Updated: Dec 26, 2018
You may not be aware of physical changes that can make your old workout risky. Try these tips to ease into exercise.
Blame it on a job change, a chronic health issue, or simply a loss of motivation: whatever took you away from your regular exercise routine has led to a sedentary lifestyle. But don't assume you can jump back into the same exercise regimen you followed when you were younger. "Your body has aged, and things have changed," says Dr. Clare Safran-Norton, clinical supervisor of rehabilitation services at Harvard-affiliated Brigham and Women's Hospital.
Age-related physical changes aren't always obvious. "We lose muscle mass and strength as we get older, and the muscles become less flexible and less hydrated," says Dr. Safran-Norton. Arthritis weakens joints. And vision changes, neurological disease, joint pain, or problems inside the ear can throw off your balance. Meanwhile, underlying conditions that become more common with age, such as high blood pressure or cardiovascular disease, may put you at risk for severe health consequences if you suddenly start exercising like you did when you were 20.
Jumping back into a workout without accounting for physical changes sets you up for injury. "Lifting weights that are too heavy or taking an exercise class that's too strenuous often causes trouble, and it's usually a muscle tear or a strain," says Dr. Safran-Norton.
Other risks include rotator cuff tears, from arthritic shoulders with bone spurs that can rub on a tendon, falls that result from poor balance, and broken bones from the falls, heart attack or stroke from an intense workout, particularly if you have undiagnosed high blood pressure or heart problems.
You might also fail to recognize symptoms of heart disease if you are taking medications that mask them, such as beta blockers. If you are taking a beta blocker and start exercising again, you can't rely on heart rate to determine overexertion. You should stop your workout immediately if you experience any symptoms that could indicate heart disease.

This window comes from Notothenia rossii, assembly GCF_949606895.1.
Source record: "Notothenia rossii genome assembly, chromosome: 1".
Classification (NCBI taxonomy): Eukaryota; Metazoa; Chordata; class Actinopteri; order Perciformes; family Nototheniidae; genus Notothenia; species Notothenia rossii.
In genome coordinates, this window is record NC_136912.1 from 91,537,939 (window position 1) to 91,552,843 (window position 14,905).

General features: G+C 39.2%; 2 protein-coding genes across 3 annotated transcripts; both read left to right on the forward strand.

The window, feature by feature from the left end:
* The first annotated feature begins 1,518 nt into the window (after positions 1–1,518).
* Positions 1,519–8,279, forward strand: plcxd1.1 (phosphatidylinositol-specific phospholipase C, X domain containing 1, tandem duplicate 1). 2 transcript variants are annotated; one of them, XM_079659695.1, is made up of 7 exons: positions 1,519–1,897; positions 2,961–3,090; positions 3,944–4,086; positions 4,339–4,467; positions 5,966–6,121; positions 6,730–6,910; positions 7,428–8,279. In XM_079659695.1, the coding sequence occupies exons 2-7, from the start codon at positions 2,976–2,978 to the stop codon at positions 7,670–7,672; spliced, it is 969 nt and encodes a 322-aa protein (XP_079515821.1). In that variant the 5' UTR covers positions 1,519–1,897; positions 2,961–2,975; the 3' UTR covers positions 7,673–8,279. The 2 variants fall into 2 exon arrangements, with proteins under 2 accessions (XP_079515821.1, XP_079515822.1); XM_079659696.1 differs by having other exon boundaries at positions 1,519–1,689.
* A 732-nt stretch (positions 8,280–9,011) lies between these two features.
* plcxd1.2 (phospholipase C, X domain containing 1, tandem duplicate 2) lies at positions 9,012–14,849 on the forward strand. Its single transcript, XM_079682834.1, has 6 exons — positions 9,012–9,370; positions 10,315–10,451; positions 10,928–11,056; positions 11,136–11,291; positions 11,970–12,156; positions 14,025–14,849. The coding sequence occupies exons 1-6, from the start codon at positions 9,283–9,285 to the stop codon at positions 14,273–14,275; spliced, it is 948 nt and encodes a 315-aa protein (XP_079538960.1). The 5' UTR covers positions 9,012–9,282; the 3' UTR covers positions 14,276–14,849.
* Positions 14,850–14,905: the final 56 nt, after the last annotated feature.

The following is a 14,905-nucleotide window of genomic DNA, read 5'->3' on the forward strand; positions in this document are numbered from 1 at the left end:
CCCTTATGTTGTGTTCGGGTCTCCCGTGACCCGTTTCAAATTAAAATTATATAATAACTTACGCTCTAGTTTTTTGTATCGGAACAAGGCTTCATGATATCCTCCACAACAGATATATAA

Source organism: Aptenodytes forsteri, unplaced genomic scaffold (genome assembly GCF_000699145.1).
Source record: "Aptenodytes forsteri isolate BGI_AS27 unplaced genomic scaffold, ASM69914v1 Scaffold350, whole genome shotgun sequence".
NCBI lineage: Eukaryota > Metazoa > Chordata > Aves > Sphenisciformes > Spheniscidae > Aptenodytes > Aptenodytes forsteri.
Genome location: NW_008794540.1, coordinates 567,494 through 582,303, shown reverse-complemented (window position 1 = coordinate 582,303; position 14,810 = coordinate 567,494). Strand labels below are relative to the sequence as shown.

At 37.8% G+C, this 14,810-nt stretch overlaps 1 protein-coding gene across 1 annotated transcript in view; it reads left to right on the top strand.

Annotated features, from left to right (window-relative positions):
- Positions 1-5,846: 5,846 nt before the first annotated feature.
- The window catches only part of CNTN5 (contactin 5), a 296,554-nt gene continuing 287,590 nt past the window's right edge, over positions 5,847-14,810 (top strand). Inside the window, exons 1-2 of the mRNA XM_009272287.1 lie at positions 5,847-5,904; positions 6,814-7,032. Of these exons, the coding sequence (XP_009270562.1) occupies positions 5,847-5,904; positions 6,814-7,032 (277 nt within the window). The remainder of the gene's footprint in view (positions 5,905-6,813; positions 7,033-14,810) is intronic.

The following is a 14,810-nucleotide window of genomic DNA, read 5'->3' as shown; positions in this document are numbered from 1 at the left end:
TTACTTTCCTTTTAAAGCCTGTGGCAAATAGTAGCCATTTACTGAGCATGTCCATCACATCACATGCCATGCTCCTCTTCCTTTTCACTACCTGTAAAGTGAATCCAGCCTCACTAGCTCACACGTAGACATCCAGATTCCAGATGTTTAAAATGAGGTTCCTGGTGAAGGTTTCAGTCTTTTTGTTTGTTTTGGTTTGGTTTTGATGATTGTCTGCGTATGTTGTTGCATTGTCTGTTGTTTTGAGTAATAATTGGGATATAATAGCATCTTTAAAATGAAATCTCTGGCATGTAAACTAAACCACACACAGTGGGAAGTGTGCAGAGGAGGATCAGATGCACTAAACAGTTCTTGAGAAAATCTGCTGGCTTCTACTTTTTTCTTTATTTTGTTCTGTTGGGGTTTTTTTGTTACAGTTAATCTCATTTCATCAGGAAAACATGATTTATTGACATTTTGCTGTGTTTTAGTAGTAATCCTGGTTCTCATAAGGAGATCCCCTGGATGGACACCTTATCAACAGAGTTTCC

A new routine
Before beginning any kind of exercise program after being sedentary, get the all-clear from your doctor, especially if you have heart disease, risk factors for heart disease, or lung problems. Ask if you need to monitor your heart rate during exercise.
Once you have the green light, think about which type of exercise routine appeals to you, such as taking a tai chi or yoga class, doing a gym or home workout, or going for a brisk daily walk. Make it something you'll want to do, so you'll stick with the program.
Think of your current abilities as you consider your options. "If it's a yoga, cycling, or tai chi class, you'll need adequate strength and flexibility. You need to be able to do the basics, like raise your arms over your head and lift your legs easily," Dr. Safran-Norton says. Then, ease into exercise. "Start with a low-intensity workout for 20 or 30 minutes. Increase the intensity and length over time," suggests Dr. Safran-Norton. "It's the same for working with weights. Try a slight resistance at first, and then increase it gradually."
The wiser workout
To avoid injury, warm up your muscles before exercising, particularly if you are out of shape. Dr. Safran-Norton recommends five minutes of brisk walking or time on an elliptical machine to get blood flowing to the muscles to make them pliable. You'll need to stretch afterward, and repeat the whole process two or three times a week.
Don't feel self-conscious if you're not the fittest person in the room, if you need to modify a particular exercise, or if you need to take breaks. Since you're older now, also be wiser — about your fitness.
Move of the month
Sit up straight near the front of a chair with your feet flat on the floor.
Extend your right leg straight in front of you with your right heel on the floor and your toes pointing toward the ceiling. Lean forward from your hips, placing your hands on your left thigh for support. Keep your back straight. Hold 10–30 seconds. Return to the starting position.
Repeat with your left leg.
For more information, check out the Harvard Special Health Report Starting to Exercise(www.health.harvard.edu/e).